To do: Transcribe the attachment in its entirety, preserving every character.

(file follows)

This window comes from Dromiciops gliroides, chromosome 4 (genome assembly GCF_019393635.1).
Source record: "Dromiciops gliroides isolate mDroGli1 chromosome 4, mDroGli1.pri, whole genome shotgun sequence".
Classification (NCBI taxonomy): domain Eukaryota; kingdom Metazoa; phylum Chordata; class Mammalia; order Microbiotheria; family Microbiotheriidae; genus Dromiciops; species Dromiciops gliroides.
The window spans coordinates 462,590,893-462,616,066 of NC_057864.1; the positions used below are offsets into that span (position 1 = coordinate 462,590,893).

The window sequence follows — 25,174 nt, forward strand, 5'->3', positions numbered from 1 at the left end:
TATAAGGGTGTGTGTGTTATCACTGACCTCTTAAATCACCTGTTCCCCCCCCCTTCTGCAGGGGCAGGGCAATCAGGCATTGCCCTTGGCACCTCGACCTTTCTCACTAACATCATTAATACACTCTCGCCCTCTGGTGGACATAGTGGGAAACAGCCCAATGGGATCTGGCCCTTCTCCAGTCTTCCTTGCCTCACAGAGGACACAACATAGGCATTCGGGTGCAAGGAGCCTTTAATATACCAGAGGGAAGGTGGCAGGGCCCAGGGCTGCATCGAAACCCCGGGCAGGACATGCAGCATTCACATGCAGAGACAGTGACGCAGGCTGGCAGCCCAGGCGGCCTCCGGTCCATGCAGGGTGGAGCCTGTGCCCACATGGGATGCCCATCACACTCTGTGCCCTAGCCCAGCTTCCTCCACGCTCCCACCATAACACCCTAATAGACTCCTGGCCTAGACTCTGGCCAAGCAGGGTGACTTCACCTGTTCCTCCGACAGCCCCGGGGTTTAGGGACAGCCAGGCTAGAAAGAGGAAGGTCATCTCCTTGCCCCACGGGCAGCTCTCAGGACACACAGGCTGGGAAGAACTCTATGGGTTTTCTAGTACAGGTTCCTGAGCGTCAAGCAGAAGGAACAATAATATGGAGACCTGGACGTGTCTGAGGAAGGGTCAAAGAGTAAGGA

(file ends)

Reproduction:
This window comes from Dromiciops gliroides, chromosome 4 (genome assembly GCF_019393635.1).
Source record: "Dromiciops gliroides isolate mDroGli1 chromosome 4, mDroGli1.pri, whole genome shotgun sequence".
Classification (NCBI taxonomy): domain Eukaryota; kingdom Metazoa; phylum Chordata; class Mammalia; order Microbiotheria; family Microbiotheriidae; genus Dromiciops; species Dromiciops gliroides.
The window spans coordinates 462,590,893-462,616,066 of NC_057864.1; the positions used below are offsets into that span (position 1 = coordinate 462,590,893).

The window sequence follows — 25,174 nt, forward strand, 5'->3', positions numbered from 1 at the left end:
TATAAGGGTGTGTGTGTTATCACTGACCTCTTAAATCACCTGTTCCCCCCCCCTTCTGCAGGGGCAGGGCAATCAGGCATTGCCCTTGGCACCTCGACCTTTCTCACTAACATCATTAATACACTCTCGCCCTCTGGTGGACATAGTGGGAAACAGCCCAATGGGATCTGGCCCTTCTCCAGTCTTCCTTGCCTCACAGAGGACACAACATAGGCATTCGGGTGCAAGGAGCCTTTAATATACCAGAGGGAAGGTGGCAGGGCCCAGGGCTGCATCGAAACCCCGGGCAGGACATGCAGCATTCACATGCAGAGACAGTGACGCAGGCTGGCAGCCCAGGCGGCCTCCGGTCCATGCAGGGTGGAGCCTGTGCCCACATGGGATGCCCATCACACTCTGTGCCCTAGCCCAGCTTCCTCCACGCTCCCACCATAACACCCTAATAGACTCCTGGCCTAGACTCTGGCCAAGCAGGGTGACTTCACCTGTTCCTCCGACAGCCCCGGGGTTTAGGGACAGCCAGGCTAGAAAGAGGAAGGTCATCTCCTTGCCCCACGGGCAGCTCTCAGGACACACAGGCTGGGAAGAACTCTATGGGTTTTCTAGTACAGGTTCCTGAGCGTCAAGCAGAAGGAACAATAATATGGAGACCTGGACGTGTCTGAGGAAGGGTCAAAGAGTAAGGA